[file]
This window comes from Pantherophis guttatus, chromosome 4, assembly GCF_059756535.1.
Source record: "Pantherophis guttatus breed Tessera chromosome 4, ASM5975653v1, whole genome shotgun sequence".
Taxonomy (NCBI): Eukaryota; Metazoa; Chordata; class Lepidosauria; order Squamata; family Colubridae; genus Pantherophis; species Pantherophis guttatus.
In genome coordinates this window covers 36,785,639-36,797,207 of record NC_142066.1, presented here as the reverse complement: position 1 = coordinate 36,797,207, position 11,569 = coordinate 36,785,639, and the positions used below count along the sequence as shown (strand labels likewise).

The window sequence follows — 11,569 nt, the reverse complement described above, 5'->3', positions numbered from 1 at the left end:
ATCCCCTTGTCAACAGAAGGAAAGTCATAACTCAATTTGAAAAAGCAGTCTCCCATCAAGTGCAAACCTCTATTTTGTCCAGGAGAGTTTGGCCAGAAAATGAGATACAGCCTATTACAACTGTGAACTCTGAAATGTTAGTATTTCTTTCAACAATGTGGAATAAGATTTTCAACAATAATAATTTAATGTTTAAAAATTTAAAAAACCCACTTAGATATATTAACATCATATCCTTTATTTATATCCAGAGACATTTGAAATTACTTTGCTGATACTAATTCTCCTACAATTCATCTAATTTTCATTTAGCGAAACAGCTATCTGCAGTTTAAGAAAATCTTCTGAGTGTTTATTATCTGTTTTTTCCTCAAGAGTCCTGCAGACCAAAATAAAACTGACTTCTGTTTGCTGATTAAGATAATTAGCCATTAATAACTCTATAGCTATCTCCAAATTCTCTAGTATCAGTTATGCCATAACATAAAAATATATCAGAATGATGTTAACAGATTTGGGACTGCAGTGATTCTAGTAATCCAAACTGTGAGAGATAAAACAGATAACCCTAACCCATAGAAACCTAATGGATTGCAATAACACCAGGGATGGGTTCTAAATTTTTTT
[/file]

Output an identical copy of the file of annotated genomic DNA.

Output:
This window comes from Pantherophis guttatus, chromosome 4, assembly GCF_059756535.1.
Source record: "Pantherophis guttatus breed Tessera chromosome 4, ASM5975653v1, whole genome shotgun sequence".
Taxonomy (NCBI): Eukaryota; Metazoa; Chordata; class Lepidosauria; order Squamata; family Colubridae; genus Pantherophis; species Pantherophis guttatus.
In genome coordinates this window covers 36,785,639-36,797,207 of record NC_142066.1, presented here as the reverse complement: position 1 = coordinate 36,797,207, position 11,569 = coordinate 36,785,639, and the positions used below count along the sequence as shown (strand labels likewise).

The window sequence follows — 11,569 nt, the reverse complement described above, 5'->3', positions numbered from 1 at the left end:
ATCCCCTTGTCAACAGAAGGAAAGTCATAACTCAATTTGAAAAAGCAGTCTCCCATCAAGTGCAAACCTCTATTTTGTCCAGGAGAGTTTGGCCAGAAAATGAGATACAGCCTATTACAACTGTGAACTCTGAAATGTTAGTATTTCTTTCAACAATGTGGAATAAGATTTTCAACAATAATAATTTAATGTTTAAAAATTTAAAAAACCCACTTAGATATATTAACATCATATCCTTTATTTATATCCAGAGACATTTGAAATTACTTTGCTGATACTAATTCTCCTACAATTCATCTAATTTTCATTTAGCGAAACAGCTATCTGCAGTTTAAGAAAATCTTCTGAGTGTTTATTATCTGTTTTTTCCTCAAGAGTCCTGCAGACCAAAATAAAACTGACTTCTGTTTGCTGATTAAGATAATTAGCCATTAATAACTCTATAGCTATCTCCAAATTCTCTAGTATCAGTTATGCCATAACATAAAAATATATCAGAATGATGTTAACAGATTTGGGACTGCAGTGATTCTAGTAATCCAAACTGTGAGAGATAAAACAGATAACCCTAACCCATAGAAACCTAATGGATTGCAATAACACCAGGGATGGGTTCTAAATTTTTTT